When reflecting on today’s OLD TESTAMENT EXTRACT [GENESIS 18: 20 - 32] it is essential to radically enlarge the boundaries away from the limitations so easily placed by the traditional...
by Annemarie Paulin-Campbell
Rome 14 October 2018 — Archbishop Óscar Romero and six others were officially recognised as saints by the Church. Romero was assassinated on 24 March 1980 while he was celebrating Mass with the people. The bullet was fired by a sniper who was allegedly linked to government forces. At the Mass for his canonisation Pope Francis wore the blood-soaked cincture that Romero was wearing to celebrate Mass on the day he was killed.
Romero captures the hearts and imaginations of many, especially in his home country El Salvador. He has become a prophetic voice calling for justice for the poor. Speaking out against poverty, social injustice and the brutalities that government forces committed against their own people.
Refusing to be silenced he used his influence and position to be “a voice for the voiceless” and a “journalist for the poor”. This did not win him friends among rich influential Catholics of El Salvador or even with his brother bishops who wanted to oust him for being too radical.
Before he was appointed it was thought that he would be a safe choice to make archbishop and wouldn’t be one to ruffle military-run El Salvador. No one anticipated that he would step out as he did. He had always toed the party line. So what happened?
Certain experiences in his life resulted in an inner conversion of heart.
He spent time in rural El Salvador where he experienced first-hand the sufferings of the poor. Conversations with labourers helped him to understand their struggles. He was deeply disturbed and his eyes were opened to the injustices that he had previously not been willing to see. He became aware of the impact of the oppressive regime on the people.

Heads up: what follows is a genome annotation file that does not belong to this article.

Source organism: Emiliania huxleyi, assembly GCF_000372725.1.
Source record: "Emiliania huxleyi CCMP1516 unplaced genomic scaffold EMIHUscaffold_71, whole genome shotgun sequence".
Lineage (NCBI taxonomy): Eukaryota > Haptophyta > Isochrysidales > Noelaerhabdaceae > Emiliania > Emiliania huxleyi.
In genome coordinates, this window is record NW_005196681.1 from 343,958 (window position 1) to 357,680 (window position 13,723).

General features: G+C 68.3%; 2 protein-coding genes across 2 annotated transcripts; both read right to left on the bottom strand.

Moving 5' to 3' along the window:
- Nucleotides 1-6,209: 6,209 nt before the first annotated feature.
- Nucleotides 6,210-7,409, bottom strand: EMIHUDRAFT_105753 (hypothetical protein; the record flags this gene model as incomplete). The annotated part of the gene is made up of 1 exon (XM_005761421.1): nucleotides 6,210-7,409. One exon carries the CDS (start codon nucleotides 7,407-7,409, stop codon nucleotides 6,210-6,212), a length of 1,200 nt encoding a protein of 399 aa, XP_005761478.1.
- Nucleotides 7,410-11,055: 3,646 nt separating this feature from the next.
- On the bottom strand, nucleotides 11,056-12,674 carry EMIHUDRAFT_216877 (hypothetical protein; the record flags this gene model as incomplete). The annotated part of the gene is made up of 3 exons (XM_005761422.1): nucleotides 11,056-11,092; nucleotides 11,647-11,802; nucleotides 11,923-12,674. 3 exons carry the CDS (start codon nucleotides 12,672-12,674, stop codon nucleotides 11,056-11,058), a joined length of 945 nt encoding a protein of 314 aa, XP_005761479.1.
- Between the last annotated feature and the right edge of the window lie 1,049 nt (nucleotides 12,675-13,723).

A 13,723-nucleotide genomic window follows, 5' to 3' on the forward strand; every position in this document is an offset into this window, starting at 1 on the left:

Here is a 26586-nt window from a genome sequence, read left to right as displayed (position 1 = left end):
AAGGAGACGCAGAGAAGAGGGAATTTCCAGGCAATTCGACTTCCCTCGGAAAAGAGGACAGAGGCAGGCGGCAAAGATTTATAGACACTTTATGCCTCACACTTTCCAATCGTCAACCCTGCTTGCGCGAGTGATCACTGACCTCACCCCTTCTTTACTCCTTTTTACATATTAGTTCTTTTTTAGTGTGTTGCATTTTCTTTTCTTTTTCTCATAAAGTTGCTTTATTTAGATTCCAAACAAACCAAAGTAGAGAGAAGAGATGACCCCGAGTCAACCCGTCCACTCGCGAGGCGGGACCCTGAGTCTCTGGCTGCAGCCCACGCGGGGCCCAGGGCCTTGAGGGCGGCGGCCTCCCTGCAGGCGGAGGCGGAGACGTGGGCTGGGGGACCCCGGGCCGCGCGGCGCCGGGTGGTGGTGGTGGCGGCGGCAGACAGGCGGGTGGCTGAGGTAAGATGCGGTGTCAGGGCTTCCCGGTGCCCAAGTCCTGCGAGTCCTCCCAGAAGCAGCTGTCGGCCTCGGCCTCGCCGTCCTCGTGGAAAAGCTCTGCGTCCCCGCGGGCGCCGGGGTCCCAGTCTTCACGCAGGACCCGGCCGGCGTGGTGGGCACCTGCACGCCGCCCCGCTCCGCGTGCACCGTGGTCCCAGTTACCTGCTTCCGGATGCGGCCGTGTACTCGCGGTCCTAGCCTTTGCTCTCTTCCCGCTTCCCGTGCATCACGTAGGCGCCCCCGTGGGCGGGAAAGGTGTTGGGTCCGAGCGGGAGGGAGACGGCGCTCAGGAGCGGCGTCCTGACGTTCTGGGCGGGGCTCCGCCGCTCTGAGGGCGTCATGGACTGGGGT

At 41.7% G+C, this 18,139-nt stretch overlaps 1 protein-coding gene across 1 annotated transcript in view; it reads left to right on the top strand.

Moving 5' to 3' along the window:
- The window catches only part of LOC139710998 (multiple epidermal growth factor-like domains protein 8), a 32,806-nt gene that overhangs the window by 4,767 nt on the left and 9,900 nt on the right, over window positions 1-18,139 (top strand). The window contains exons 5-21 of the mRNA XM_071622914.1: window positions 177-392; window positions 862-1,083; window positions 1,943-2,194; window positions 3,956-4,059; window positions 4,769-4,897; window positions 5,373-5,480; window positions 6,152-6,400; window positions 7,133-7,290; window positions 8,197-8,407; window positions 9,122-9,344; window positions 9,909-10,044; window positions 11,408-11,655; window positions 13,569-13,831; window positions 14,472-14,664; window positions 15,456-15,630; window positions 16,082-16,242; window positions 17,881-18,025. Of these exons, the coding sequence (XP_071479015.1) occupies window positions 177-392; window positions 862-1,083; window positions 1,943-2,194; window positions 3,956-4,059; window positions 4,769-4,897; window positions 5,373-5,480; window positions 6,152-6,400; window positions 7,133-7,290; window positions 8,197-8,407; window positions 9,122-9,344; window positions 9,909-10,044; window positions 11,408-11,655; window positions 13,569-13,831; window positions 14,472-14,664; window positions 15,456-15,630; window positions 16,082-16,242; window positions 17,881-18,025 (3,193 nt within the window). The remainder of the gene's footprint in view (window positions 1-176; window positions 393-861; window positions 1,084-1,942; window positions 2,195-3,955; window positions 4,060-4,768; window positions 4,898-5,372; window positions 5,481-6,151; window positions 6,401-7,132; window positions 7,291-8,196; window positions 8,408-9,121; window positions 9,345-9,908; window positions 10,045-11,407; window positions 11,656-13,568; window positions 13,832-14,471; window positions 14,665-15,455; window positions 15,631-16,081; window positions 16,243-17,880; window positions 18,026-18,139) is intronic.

His close friend Rutilio Grande, an El Salvadoran Jesuit priest, was murdered by the Salvadoran regime for his activism and assistance of the poor in various ways, including workers’ rights.
When Romero saw the lifeless body of his friend riddled with bullets, he experienced a significant moment in his conversion. “When I looked at Rutilio lying there dead I thought, ‘If they have killed him for doing what he did, then I too have to walk the same path.’” Romero became an outspoken advocate for justice, preaching courageously in his weekly homilies broadcast over the radio. He would reveal murders, disappearances, and incidences of torture, naming and shaming the perpetrators in the process and preaching.
Romero is a martyr and a prophet. He gave his life for his faith. He was killed because he stood with his people. He spoke out strongly against the injustices around him calling citizens to a conversion of heart and life. “Hear the truth when it is spoken to you. Discern the signs of the times and speak truth — to power, to the people, and to the Church.”
How do we listen for the signs of the times in our own context: our society, our church and our country? How, even in small ways, in our homes and places of work are we called to be prophetic? Can Óscar Romero’s courage and willingness to respond to what he came to see as “not of God” inspire us to use our voices in the service of justice?
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